14 Forsters of Earswick; Aveling, J.C.H., Northern Catholics: The Catholic Recusants of the North Riding of Yorkshire, 1558–1790 (London, 1966), pp.187188.Google Scholar

15 McCann, T.J., ‘The Catholic Recusancy of Dr John Bullaker’ in Recusant History (hereafter cited as RH) 11:2 (1971), 75–86 at 8182.Google Scholar Lane was a former recusant: Questier, ‘Conformity’, pp.258–259.

16 Sister Christina Jerningham's recollections of her family are recorded in The Chronicle of the English Augustinian Canonesses Regular of the Lateran: at St. Monica's in Louvain (nowat St. Augustine's Priory, Newton Abbot, Devon), ed. Hamilton, A., 2 vols (Edinburgh, 1904), II, pp.4041.Google Scholar It is not clear which school the Jerninghams were attending. See Underwood, ‘Childhood, Youth and Catholicism’, pp.57–58, 89.

17 ‘neque quod magis est dum adhuc puer illorum scholas menses aliquot frequentarem ne ipsorum quidem officiis unquam interfui’.

18 See Underwood, ‘Youth, Religious Identity and Autobiography’, pp.369–374; also Chapter 1 of my doctoral thesis. I explore the nature and role of ‘reconciliation’ further in my article ‘Persuading the Queen's Majesty's Subjects from their Allegiance: Treason, Reconciliation and Confessional Identity in Elizabethan England’, which I am currently preparing for publication.

19 SP16/355/181,181.I,181.II; SP16/356/159.

20 See Bossy, Community, passim, and Haigh, Christopher, ‘The Continuity of Catholicism in the English Reformation’ in Haigh, Christopher (ed.), The English Reformation Revised (Cambridge, 1987), pp.176208 CrossRefGoogle Scholar for contrasting views on this issue.

21 Presumably, Andrew, Nowell's Catechism: or institution of Christian religion (1572),Google Scholar the standard Protestant catechism in Elizabethan England.

22 SP12/165/28; information of Richard Smith; Martin, Patrick and Finnis, John, ‘Tyrwhitt of Kettleby, Part I: Goddard Tyrwhitt, the Martyr’ in RH 26:2 (2002), 301313,Google Scholar examine this case. See also Martin and Finnis, ‘Tyrwhitt of Kettleby, Part II: Robert Tyrwhitt, a Main Benefactor of Fr John Gerard, SJ, 1600–1605’ in RH 26:4 (2004), 556–569.

23 SP12/165/28.

24 SP12/165/28.

25 Ibid.

26 APC 1580–1581, pp.107–108; Rex, Richard, ‘Thomas Vavasour, M.D.’ in RH 20:4 (1991), 436454.Google Scholar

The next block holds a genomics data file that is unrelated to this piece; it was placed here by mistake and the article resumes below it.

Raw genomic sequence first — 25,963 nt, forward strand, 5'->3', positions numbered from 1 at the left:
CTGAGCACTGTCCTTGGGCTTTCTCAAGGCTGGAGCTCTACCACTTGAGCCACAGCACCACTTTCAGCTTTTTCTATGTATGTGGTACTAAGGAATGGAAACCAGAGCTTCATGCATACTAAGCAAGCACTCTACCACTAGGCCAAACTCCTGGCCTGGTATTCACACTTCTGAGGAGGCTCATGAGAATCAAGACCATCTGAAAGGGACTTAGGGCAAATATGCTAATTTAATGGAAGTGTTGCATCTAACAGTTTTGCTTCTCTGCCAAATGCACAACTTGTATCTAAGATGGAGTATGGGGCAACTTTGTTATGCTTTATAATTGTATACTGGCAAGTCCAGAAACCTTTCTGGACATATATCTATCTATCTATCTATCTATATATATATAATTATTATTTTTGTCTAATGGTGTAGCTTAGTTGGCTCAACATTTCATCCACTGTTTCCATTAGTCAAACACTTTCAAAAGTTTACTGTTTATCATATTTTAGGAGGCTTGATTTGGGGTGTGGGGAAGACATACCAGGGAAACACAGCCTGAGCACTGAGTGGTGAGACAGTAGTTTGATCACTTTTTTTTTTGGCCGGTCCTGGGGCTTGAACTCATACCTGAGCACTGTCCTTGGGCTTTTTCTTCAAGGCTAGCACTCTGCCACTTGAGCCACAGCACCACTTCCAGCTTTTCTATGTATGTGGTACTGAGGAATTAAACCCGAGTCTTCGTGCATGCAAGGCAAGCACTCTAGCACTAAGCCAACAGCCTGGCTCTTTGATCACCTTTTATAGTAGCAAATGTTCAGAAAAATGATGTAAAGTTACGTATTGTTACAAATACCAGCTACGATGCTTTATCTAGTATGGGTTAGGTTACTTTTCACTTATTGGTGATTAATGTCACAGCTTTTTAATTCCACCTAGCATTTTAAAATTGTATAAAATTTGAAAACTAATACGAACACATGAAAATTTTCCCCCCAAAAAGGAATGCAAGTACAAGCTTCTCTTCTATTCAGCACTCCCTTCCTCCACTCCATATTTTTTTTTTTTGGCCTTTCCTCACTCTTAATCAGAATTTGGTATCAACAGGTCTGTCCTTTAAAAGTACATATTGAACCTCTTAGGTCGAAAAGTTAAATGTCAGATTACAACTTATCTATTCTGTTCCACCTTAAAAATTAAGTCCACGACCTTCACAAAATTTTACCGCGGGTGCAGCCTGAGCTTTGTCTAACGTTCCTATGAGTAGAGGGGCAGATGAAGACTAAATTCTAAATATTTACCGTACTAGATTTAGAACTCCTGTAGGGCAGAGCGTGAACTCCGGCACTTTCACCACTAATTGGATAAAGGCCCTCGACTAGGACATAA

27 APC 1581–1582 pp.79–80, 238–239.

28 SP12/165/28.

29 Martin and Finnis, ‘Tyrwhitt’ I, 307–308.

30 SP12/152/54; Martin and Finnis, ‘Tyrwhitt’ I, 308.

31 Persons, Robert, trans. ‘G.T.’, An epistle of the persecution of Catholickes in England (Rouen, 1582), pp.9899;Google Scholar Martin and Finnis, ‘Tyrwhitt’ I, 306–307.

32 Persons, Epistle, pp.79, 90–92, 98–99, 135; Underwood, ‘Childhood, Youth and Catholicism’, Chapter 8.

33 TNA C142/196/10.

34 See Underwood, ‘Youth, Religious Identity and Autobiography’ for examples and discussion.

35 The subsequent history of Catholicism in the Tyrwhitt family is examined in Martin and Finnis, ‘Tyrwhitt’ II. Lord Sheffield and his wife conformed in religion later; indeed after this first brush with the Privy Council, in July 1581, Sheffield was already pleading that his wife was now ‘conformable’: Martin and Finnis, ‘Tyrwhitt’ I, 306; Cokayne, G.E., revd., Gibbs, V. et al. The Complete Peerage of England, Scotland, Ireland, Great Britain and the United Kingdom Extant, Extinct or Dormant, 13 vols (London 1910-), IX, 388390.Google Scholar

36 Rich, Barnaby, The True Report of a Late Practise Enterprised by a Papist… (London, 1582/3).Google Scholar All references to this edition. The incorporated tract dates the visions to 1 and 24 February, 1580/81; it was circulating by June 1581, when the bishop of Chester sent a copy to the Privy Council: APC 1581–1582 p.98. K.R. Wark's study of Elizabethan Catholics in Cheshire mentions the case; the Elizabeth Orton summoned for recusancy in 1589 may have been the same person: Wark, K.R., Elizabethan Recusancy in Cheshire (Manchester, 1971) p.29 Google Scholar & note. Barnaby Rich published numerous works, mainly on Ireland and on soldiering: Oxford Dictionary of National Biography (eds) Matthew, H. C. G. & Harrison, B. (Oxford, 2004), 61 Google Scholar volumes (2004), Rich, Barnaby (1542–1617), soldier and author, Index Number 10102348.

37 The case of Elizabeth Orton and her visions is the subject of ongoing research by Professor Alexandra Walsham, some of which is detailed in her ‘The Holy Maid of Wales: Visions, Politics and Catholicism in Elizabethan Britain’, a paper unpublished to date. I am grateful to Professor Walsham for allowing me to read and cite her work-in-progress. The dates given in Rich's printed tract are misleading; Walsham's research makes clear that the episode occurred in 1581, and that the tract was published in 1582.

38 Walsham, ‘Holy Maid’.

39 Duffy, Eamon, Saints, Sacrilege and Sedition: Religion and Conflict in the Tudor Reformations (London, 2012), pp.147, 169173;Google Scholar The Stripping of the Altars: Traditional Religion in Englandc.1400–1580 (New Haven & London, 2005 edn.), p.142.

40 See above, and note 18.